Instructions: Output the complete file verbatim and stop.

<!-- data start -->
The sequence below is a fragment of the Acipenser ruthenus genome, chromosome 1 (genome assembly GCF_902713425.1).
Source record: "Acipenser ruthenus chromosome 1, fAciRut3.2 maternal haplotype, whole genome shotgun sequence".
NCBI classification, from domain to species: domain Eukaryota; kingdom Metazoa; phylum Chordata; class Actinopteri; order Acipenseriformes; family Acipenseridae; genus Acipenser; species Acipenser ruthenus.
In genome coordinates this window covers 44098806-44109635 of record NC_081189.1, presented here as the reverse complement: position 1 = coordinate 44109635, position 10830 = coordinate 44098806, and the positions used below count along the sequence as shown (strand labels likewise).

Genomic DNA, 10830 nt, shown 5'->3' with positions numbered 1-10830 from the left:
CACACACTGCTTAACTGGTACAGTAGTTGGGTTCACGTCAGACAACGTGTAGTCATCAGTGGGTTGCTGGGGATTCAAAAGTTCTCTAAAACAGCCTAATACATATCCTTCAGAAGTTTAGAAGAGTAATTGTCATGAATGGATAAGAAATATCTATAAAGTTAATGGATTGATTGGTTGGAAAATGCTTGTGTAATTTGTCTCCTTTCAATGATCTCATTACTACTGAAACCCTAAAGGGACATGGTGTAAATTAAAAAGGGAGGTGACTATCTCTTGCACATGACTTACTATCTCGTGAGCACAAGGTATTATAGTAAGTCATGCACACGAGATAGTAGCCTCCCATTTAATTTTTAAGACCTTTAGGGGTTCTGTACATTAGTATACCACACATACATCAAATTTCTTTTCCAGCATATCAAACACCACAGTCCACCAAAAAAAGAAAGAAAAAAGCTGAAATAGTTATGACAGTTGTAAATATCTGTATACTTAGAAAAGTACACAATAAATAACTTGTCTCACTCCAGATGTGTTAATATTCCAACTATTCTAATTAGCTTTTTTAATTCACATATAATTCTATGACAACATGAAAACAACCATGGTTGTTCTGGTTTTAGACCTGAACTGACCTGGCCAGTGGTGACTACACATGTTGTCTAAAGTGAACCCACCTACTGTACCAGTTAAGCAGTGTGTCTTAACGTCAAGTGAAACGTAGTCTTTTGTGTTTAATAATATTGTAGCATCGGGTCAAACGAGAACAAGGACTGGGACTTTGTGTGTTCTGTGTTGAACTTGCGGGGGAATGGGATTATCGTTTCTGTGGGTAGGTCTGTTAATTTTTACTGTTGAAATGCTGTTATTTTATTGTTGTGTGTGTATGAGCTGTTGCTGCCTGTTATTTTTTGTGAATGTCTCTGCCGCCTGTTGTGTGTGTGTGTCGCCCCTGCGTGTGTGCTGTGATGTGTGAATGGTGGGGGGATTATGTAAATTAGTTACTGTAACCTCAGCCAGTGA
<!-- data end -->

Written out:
The sequence below is a fragment of the Acipenser ruthenus genome, chromosome 1 (genome assembly GCF_902713425.1).
Source record: "Acipenser ruthenus chromosome 1, fAciRut3.2 maternal haplotype, whole genome shotgun sequence".
NCBI classification, from domain to species: domain Eukaryota; kingdom Metazoa; phylum Chordata; class Actinopteri; order Acipenseriformes; family Acipenseridae; genus Acipenser; species Acipenser ruthenus.
In genome coordinates this window covers 44098806-44109635 of record NC_081189.1, presented here as the reverse complement: position 1 = coordinate 44109635, position 10830 = coordinate 44098806, and the positions used below count along the sequence as shown (strand labels likewise).

Genomic DNA, 10830 nt, shown 5'->3' with positions numbered 1-10830 from the left:
CACACACTGCTTAACTGGTACAGTAGTTGGGTTCACGTCAGACAACGTGTAGTCATCAGTGGGTTGCTGGGGATTCAAAAGTTCTCTAAAACAGCCTAATACATATCCTTCAGAAGTTTAGAAGAGTAATTGTCATGAATGGATAAGAAATATCTATAAAGTTAATGGATTGATTGGTTGGAAAATGCTTGTGTAATTTGTCTCCTTTCAATGATCTCATTACTACTGAAACCCTAAAGGGACATGGTGTAAATTAAAAAGGGAGGTGACTATCTCTTGCACATGACTTACTATCTCGTGAGCACAAGGTATTATAGTAAGTCATGCACACGAGATAGTAGCCTCCCATTTAATTTTTAAGACCTTTAGGGGTTCTGTACATTAGTATACCACACATACATCAAATTTCTTTTCCAGCATATCAAACACCACAGTCCACCAAAAAAAGAAAGAAAAAAGCTGAAATAGTTATGACAGTTGTAAATATCTGTATACTTAGAAAAGTACACAATAAATAACTTGTCTCACTCCAGATGTGTTAATATTCCAACTATTCTAATTAGCTTTTTTAATTCACATATAATTCTATGACAACATGAAAACAACCATGGTTGTTCTGGTTTTAGACCTGAACTGACCTGGCCAGTGGTGACTACACATGTTGTCTAAAGTGAACCCACCTACTGTACCAGTTAAGCAGTGTGTCTTAACGTCAAGTGAAACGTAGTCTTTTGTGTTTAATAATATTGTAGCATCGGGTCAAACGAGAACAAGGACTGGGACTTTGTGTGTTCTGTGTTGAACTTGCGGGGGAATGGGATTATCGTTTCTGTGGGTAGGTCTGTTAATTTTTACTGTTGAAATGCTGTTATTTTATTGTTGTGTGTGTATGAGCTGTTGCTGCCTGTTATTTTTTGTGAATGTCTCTGCCGCCTGTTGTGTGTGTGTGTCGCCCCTGCGTGTGTGCTGTGATGTGTGAATGGTGGGGGGATTATGTAAATTAGTTACTGTAACCTCAGCCAGTGA